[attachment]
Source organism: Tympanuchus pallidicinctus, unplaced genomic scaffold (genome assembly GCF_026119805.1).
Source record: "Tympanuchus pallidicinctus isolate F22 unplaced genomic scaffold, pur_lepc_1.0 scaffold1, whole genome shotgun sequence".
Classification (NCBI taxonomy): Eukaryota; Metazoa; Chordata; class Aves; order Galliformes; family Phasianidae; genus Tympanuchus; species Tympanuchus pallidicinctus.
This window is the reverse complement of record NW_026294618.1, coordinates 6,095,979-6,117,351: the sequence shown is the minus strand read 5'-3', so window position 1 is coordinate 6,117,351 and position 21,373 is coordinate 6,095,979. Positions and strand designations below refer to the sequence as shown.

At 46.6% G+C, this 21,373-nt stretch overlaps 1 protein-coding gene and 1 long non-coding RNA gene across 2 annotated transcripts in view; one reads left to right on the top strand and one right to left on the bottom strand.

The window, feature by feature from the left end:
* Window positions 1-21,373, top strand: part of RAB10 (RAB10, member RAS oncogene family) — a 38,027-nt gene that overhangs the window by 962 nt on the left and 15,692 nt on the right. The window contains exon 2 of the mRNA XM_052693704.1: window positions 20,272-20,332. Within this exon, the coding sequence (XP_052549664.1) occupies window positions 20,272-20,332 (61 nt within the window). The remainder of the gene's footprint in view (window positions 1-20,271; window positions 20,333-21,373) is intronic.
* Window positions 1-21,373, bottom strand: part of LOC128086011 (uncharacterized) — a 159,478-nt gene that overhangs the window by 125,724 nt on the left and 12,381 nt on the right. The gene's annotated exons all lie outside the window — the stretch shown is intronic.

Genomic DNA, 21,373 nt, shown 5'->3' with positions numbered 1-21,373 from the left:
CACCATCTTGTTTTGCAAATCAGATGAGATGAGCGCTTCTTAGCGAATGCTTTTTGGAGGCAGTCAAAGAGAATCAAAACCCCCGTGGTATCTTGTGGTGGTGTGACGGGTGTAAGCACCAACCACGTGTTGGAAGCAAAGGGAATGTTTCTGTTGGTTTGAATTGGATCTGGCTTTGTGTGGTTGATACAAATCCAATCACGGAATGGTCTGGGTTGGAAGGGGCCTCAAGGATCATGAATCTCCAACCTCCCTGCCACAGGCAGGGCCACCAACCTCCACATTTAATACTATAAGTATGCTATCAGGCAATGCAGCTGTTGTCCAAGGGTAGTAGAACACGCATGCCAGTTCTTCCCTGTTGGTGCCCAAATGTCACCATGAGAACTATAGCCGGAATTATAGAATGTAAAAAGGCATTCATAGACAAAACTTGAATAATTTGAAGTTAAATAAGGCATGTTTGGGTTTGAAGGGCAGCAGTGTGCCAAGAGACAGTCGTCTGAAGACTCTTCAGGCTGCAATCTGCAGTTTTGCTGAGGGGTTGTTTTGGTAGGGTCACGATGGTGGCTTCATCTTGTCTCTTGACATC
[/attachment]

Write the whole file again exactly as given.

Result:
Source organism: Tympanuchus pallidicinctus, unplaced genomic scaffold (genome assembly GCF_026119805.1).
Source record: "Tympanuchus pallidicinctus isolate F22 unplaced genomic scaffold, pur_lepc_1.0 scaffold1, whole genome shotgun sequence".
Classification (NCBI taxonomy): Eukaryota; Metazoa; Chordata; class Aves; order Galliformes; family Phasianidae; genus Tympanuchus; species Tympanuchus pallidicinctus.
This window is the reverse complement of record NW_026294618.1, coordinates 6,095,979-6,117,351: the sequence shown is the minus strand read 5'-3', so window position 1 is coordinate 6,117,351 and position 21,373 is coordinate 6,095,979. Positions and strand designations below refer to the sequence as shown.

At 46.6% G+C, this 21,373-nt stretch overlaps 1 protein-coding gene and 1 long non-coding RNA gene across 2 annotated transcripts in view; one reads left to right on the top strand and one right to left on the bottom strand.

The window, feature by feature from the left end:
* Window positions 1-21,373, top strand: part of RAB10 (RAB10, member RAS oncogene family) — a 38,027-nt gene that overhangs the window by 962 nt on the left and 15,692 nt on the right. The window contains exon 2 of the mRNA XM_052693704.1: window positions 20,272-20,332. Within this exon, the coding sequence (XP_052549664.1) occupies window positions 20,272-20,332 (61 nt within the window). The remainder of the gene's footprint in view (window positions 1-20,271; window positions 20,333-21,373) is intronic.
* Window positions 1-21,373, bottom strand: part of LOC128086011 (uncharacterized) — a 159,478-nt gene that overhangs the window by 125,724 nt on the left and 12,381 nt on the right. The gene's annotated exons all lie outside the window — the stretch shown is intronic.

Genomic DNA, 21,373 nt, shown 5'->3' with positions numbered 1-21,373 from the left:
CACCATCTTGTTTTGCAAATCAGATGAGATGAGCGCTTCTTAGCGAATGCTTTTTGGAGGCAGTCAAAGAGAATCAAAACCCCCGTGGTATCTTGTGGTGGTGTGACGGGTGTAAGCACCAACCACGTGTTGGAAGCAAAGGGAATGTTTCTGTTGGTTTGAATTGGATCTGGCTTTGTGTGGTTGATACAAATCCAATCACGGAATGGTCTGGGTTGGAAGGGGCCTCAAGGATCATGAATCTCCAACCTCCCTGCCACAGGCAGGGCCACCAACCTCCACATTTAATACTATAAGTATGCTATCAGGCAATGCAGCTGTTGTCCAAGGGTAGTAGAACACGCATGCCAGTTCTTCCCTGTTGGTGCCCAAATGTCACCATGAGAACTATAGCCGGAATTATAGAATGTAAAAAGGCATTCATAGACAAAACTTGAATAATTTGAAGTTAAATAAGGCATGTTTGGGTTTGAAGGGCAGCAGTGTGCCAAGAGACAGTCGTCTGAAGACTCTTCAGGCTGCAATCTGCAGTTTTGCTGAGGGGTTGTTTTGGTAGGGTCACGATGGTGGCTTCATCTTGTCTCTTGACATC